Critics were quick to point out that It’s More Fun is another rip-off from the Swiss tourism ad back in 1951. But the Swiss government gracefully backs the slogan and expresses its support to the Philippines (Good Guys Swiss)

It’s More Fun makes use of social media to tap the unique beauty of the Philippines as told by the people who knew it best – the Filipinos. In fact, thousands of memes were created out of the slogan and became viral to various social network sites for the whole world to see.

What I like about the ad is that it doesn’t fall into a nearly identical agenda of the WOW Philippines. WOW mostly shows the island’s natural beauty and hidden wonders, on festivals and culture. It’s More Fun focuses on ourselves, the people, our queer attitude as Filipinos, our people’s absurd but carefree ways. A Singaporean man once said that Philippines is the craziest place to live in, but you would find the sanest people here. The ad reinforces this quaint definition of Filipinos – our resiliency, our ability to laugh at things including ourselves, and making fun out of everything, hence, the term, more fun here in the Philippines.

Check out this meme for the It’s More Fun

Staring Contests

Staring Contests

Rice Terraces

Rice Terraces

I miss riding on top of jeepneys :( Back in the province, you can ride almost anywhere on jeepneys, except on the wheel of course

I miss riding on top of jeepneys 😦 Back in the province, you can ride almost anywhere on jeepneys, except on the wheel of course

Tourism ads do not have to be an effort for only the government. Choose Philippines, a regional project by multi-media giant corporation ABS-CBN to promote the country’s beauty, received attention for its beautiful video, Piliin mo Ang Pilipinas peformed by Angeline Quinto.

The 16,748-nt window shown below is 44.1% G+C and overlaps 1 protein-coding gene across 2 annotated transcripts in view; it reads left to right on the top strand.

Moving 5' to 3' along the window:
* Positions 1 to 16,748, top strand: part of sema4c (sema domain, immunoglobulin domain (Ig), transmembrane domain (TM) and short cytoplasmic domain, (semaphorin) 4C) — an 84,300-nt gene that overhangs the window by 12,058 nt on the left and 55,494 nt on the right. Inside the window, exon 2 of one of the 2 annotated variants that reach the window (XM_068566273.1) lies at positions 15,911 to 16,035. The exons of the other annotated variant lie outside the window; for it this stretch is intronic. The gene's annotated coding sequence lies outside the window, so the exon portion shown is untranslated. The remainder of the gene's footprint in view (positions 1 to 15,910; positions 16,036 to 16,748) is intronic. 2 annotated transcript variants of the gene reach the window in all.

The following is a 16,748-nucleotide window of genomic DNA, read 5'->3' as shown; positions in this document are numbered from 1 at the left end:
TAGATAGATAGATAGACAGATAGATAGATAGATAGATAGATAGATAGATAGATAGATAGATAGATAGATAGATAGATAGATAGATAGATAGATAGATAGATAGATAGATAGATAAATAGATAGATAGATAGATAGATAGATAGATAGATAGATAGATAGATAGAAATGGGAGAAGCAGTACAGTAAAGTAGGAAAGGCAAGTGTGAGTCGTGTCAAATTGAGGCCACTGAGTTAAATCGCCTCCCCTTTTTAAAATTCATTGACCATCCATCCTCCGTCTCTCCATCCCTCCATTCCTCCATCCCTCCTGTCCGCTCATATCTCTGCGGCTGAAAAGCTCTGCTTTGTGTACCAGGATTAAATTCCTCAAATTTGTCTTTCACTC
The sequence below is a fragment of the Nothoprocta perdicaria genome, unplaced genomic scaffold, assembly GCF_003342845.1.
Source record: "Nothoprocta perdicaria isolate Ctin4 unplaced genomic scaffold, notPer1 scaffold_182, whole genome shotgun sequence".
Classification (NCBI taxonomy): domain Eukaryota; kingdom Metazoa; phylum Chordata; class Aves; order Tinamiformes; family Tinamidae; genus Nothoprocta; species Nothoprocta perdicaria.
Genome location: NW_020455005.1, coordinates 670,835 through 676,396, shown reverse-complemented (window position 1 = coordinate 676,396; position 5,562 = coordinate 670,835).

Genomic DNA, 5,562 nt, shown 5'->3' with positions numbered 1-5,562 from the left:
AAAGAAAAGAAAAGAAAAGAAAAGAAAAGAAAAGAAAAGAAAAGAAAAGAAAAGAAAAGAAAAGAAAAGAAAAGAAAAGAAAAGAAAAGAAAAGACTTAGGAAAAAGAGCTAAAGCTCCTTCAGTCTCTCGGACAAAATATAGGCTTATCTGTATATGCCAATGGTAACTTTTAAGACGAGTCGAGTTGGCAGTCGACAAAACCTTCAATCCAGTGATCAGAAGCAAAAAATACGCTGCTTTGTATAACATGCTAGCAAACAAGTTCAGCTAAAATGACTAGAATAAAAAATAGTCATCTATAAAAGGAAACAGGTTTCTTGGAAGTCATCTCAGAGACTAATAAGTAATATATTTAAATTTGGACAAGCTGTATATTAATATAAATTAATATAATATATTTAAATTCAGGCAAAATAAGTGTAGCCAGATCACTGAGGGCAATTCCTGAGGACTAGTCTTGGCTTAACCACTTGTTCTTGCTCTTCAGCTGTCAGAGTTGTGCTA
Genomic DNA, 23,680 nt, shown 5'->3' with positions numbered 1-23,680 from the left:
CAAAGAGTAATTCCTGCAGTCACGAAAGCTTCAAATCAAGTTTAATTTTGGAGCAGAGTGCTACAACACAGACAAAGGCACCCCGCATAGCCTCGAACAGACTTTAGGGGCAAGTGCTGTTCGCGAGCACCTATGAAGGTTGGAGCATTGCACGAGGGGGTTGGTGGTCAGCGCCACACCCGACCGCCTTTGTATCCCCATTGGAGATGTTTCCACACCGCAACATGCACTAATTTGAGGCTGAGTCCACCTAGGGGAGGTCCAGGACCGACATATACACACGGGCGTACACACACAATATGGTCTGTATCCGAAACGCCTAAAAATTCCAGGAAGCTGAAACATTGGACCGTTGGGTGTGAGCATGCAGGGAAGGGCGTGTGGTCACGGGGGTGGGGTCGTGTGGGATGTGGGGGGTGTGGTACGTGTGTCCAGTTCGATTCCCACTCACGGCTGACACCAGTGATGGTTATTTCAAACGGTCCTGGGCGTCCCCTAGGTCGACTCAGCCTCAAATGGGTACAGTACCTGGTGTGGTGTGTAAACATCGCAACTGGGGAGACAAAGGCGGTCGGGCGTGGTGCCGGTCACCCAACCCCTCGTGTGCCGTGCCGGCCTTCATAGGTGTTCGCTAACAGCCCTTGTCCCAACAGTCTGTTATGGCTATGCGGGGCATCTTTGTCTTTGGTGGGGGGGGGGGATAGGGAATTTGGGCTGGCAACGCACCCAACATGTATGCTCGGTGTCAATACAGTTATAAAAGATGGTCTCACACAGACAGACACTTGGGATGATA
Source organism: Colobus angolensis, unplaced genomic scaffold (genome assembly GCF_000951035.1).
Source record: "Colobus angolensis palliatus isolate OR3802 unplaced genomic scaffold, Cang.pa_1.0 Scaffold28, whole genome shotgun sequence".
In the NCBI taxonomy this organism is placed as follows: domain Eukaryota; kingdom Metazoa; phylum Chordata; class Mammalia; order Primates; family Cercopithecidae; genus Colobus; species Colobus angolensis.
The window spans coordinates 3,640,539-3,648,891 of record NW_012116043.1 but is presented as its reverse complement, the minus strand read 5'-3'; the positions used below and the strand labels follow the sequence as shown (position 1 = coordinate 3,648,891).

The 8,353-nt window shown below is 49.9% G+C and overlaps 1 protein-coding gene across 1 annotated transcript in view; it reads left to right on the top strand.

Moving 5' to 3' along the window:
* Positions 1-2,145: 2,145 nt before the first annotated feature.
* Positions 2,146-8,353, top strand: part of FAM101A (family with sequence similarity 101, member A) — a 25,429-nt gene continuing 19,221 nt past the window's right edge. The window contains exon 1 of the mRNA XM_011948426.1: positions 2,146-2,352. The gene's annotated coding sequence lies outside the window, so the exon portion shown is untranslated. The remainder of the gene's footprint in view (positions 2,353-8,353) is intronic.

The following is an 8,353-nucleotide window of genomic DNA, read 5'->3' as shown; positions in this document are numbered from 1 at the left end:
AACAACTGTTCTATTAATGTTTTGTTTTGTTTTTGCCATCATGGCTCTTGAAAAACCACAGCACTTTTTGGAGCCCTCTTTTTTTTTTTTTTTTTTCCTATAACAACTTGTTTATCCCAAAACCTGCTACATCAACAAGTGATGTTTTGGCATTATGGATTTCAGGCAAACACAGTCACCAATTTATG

The video was also adapted by the El Gamma Penumbra, the shadow-dancers from Pilipinas Got Talent, into a stunning shadow presentation depicting the Philippines.

A lifestyle blog, When In Manila meanwhile received the ire of my facebook friends for their ad: What the Fuck is in the Philippines? I’m sure it doesn’t mean to make a bad image out of the Philippines, but it just sends the message the wrong way. You’ll be the judge.

Meanwhile, check out the latest ad by DOT for It’s More Fun.

Though the ad is good, I can’t help but to think that this time DOT seems to be similar with the When In Manila one, on the aspect of having fun, minus the sex tourism thing, (or maybe it’s hinted subtly?) And it focuses mainly on the capital, Manila. As one commenter once said,

kararating lang ng girl at nagcheck sa Manila Peninsula Hotel sa Makati,tas nagshopping sa Greenbelt sa Makati,kumain sa Singing Cooks and Waiters dun sa Roxas Boulevard,tas kumain ng mangga with Carlos Celdran sa labas ng simbahan sa China Town, tas kumain ng alimango dun sa MoA By the Bay,tas nagpapic sa Luneta at sumakay ng jeep, tas nagpartey partey sa kung saan saang bars at tumambay sa Intramuros! Everything happened in ONE fun night!!! papano sia pupunta ng Cebu at Davao nyan?

The girl checked into the Manila Peninsula Hotel at Makati and went shopping at Greenbelt, had her dinner at Singing Cooks and Waiters on Roxas Boulevard, and had her dessert of mangoes with Carlos Celdran outside the church somewhere in China Town, and then devoured some giant crabs in MOA by the Bay, then took her pictures at Luneta before riding the jeep, then party-party all the way in different clubs and finally, going to Intramuros! Everything happened in ONE fun night!!! How would she travel to Cebu and Davao then?

Still I hope DOT can improve its ads in the future. This time by focusing on the other islands of the Philippines and the people there. We are an island nation with different gifts and beauty each region. The fun that a tourist should be the collective fun the many islands of the Philippines can provide.